I am home, in Colorado Springs, and getting back into a routine after my time away. I’m working on a big project with my higher education consulting client and gearing up for my next vegan lifestyle class that begins next week. I did find time yesterday to go to Home Depot to buy a new grill (we left our old, tiny one in New York when we moved). The forecast is calling for sunny skies and 70 degrees today so you can bet I’ll have some veggies and tofu on that grill for dinner!
Today I want to share what I promised over the weekend. A recap of teaching my sister how to use her pressure cooker. Last March I vacationed in Florida with my parents, two sisters, my niece and my aunt. By the end of our week together my incessant chatter about the pressure cooker got to my sister and she ordered one. She put it together as soon as she got it. And she never used it.
Last week, while home with the family in Iowa and Illinois, we dusted off her pressure cooker
and put it to use – big time.
We started slow. She brought it to mom and dad’s so that I could make some quick potatoes for Easter dinner.
I brought a cup of vegetable broth to a boil in the uncovered pressure cooker. I added the potatoes, washed and whole, and closed the lid. I cooked at pressure for six minutes and then used a quick release (hold the covered pressure cooker under running cold water in the sink). Once pressure was released, I removed the cover, away from me, and added a splash of almond milk and a pat of vegan butter and mashed with a hand masher.
The next day I went to her house for the “lesson” because she has a gas stove, which I prefer and she might as well learn on what she has, right?
Since I knew we would spend a few hours in her kitchen I thought it would be nice to make foods that would result in dinner for the entire family – we planned a Mexican feast!
We went shopping early that morning for the items I wanted her to pressure cook – I selected foods that required a variety of cooking times to demonstrate the versatility of the pressure cooker:
- Quinoa – 1 minute
- Steel-cut oats – 5 minutes
- Mashed potatoes – 6 minutes (made the previous day)
- Vegetable broth – 10 minutes
- Brown rice – 18 minutes
- Pinto beans (unsoaked) – 22 minutes
I spent a little time showing her the different parts to her Presto pressure cooker (this is an affiliate link). Um, there aren’t many! Pot, lid, pressure regulator (jiggly top) and the overpressure plug. I did suggest that she purchase a steamer basket and trivet for vegetables (and a copy of Great Vegetarian Cooking Under Pressure – affiliate link!)
We got to it!
My sister pressure cooking and my niece taking notes. LOVE.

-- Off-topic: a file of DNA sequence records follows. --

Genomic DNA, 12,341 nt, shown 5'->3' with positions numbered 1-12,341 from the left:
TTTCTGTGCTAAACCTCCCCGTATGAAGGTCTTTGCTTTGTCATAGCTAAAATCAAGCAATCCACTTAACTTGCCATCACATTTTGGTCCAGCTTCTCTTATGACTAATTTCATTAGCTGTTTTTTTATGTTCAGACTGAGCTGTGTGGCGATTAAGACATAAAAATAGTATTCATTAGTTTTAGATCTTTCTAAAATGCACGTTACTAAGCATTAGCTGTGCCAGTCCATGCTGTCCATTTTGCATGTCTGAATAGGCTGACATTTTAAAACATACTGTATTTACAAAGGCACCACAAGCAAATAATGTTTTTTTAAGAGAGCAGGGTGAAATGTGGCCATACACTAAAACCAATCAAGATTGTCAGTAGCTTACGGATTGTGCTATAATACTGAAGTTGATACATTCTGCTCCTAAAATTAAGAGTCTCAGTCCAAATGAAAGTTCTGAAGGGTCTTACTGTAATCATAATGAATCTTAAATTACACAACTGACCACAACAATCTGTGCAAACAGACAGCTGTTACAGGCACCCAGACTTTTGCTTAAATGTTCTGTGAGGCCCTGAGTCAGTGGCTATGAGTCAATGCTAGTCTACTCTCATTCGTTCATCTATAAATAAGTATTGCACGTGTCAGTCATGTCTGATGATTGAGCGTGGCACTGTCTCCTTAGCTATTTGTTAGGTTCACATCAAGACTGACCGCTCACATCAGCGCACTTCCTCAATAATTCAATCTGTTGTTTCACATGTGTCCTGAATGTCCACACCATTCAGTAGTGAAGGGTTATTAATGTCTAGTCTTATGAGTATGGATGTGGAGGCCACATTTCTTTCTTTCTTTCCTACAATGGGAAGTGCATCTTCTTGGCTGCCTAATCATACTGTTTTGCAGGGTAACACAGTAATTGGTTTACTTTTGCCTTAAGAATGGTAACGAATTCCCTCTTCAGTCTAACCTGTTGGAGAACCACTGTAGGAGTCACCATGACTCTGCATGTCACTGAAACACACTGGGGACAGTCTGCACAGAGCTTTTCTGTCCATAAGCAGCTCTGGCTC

We started with vegetable broth so that we could use some later in our cooking. I explained how I use veggie scraps to make stock but since she didn’t have saved scraps we used an onion, four cloves of garlic, eight carrots, six stalks of celery, eight cups of water + sage and oregano. We cooked it at pressure for 10 minutes and allowed a natural release (remove from the burner and allow the pressure come down, which takes 10 – 15 minutes). It smelled great and it tasted great!
Next up was steel-cut oats. These oats were new to my sister and I was excited for her to try them. These are so simple. One cup of oats, three cups of water, cook at pressure for five minutes. Natural release. Done! She loved them (and reported back to me a few days later that she is never eating rolled oats again).
We moved on to brown rice. Use 1 and 1/4 cup water to 1 cup of brown rice. Cook at pressure for 18 minutes and allow for a natural release. The rice came out perfect and she was duly impressed.
Then it was time for beans. We forgot to soak the beans overnight so we had to opt for a longer cooking time. Since we planned on using the quinoa and beans as part of our Mexican feast, we made refried beans:
- 1 teaspoon extra virgin olive oil
- 2 jalapeños
- 1 onion
- 3 cloves garlic
- 16 ounces dry pinto beans, rinsed and drained
- 6 cups of water
- Juice of one lemon
- Sea salt to taste
We sautéed the jalapeños, onion and garlic in olive oil on medium heat in the uncovered pressure cooker. We added the beans and water, covered the pressure cooker and brought to pressure. We cooked at pressure for 20 minutes (it could have gone for 22 minutes), did a quick release so we could check for doneness – almost, but not quite!- so we simmered the beans on low heat, uncovered, and added lemon juice and a bit of salt. Since we needed the pressure cooker for the quinoa we transferred the beans into a sauce pan (we removed about a cup of the cooking liquid but kept the rest in the pan with the beans). We mashed the beans with a hand masher, covered the saucepan and kept warm on simmer while we finished cooking dinner.
Finally we made the quinoa: 1 and 1/2 cup liquid (we used the homemade vegetable broth) to 1 cup dry quinoa. There was a potential for pressure cooker fatigue at this point, which is why I saved the quinoa for the last dish. It truly cooks at pressure foronly one minute. It came out oh-so-fluffy. We made a big batch of quinoa and I tossed it with fresh salsa for a variation on Spanish rice.
A few hours in the kitchen resulted in tons of food (I suggested she cook larger quantities – bulk cooking – so that she could freeze and/or reheat throughout the week) and in dinner for the entire family (eight of us!). Check out this fabulous feast! [click to continue…]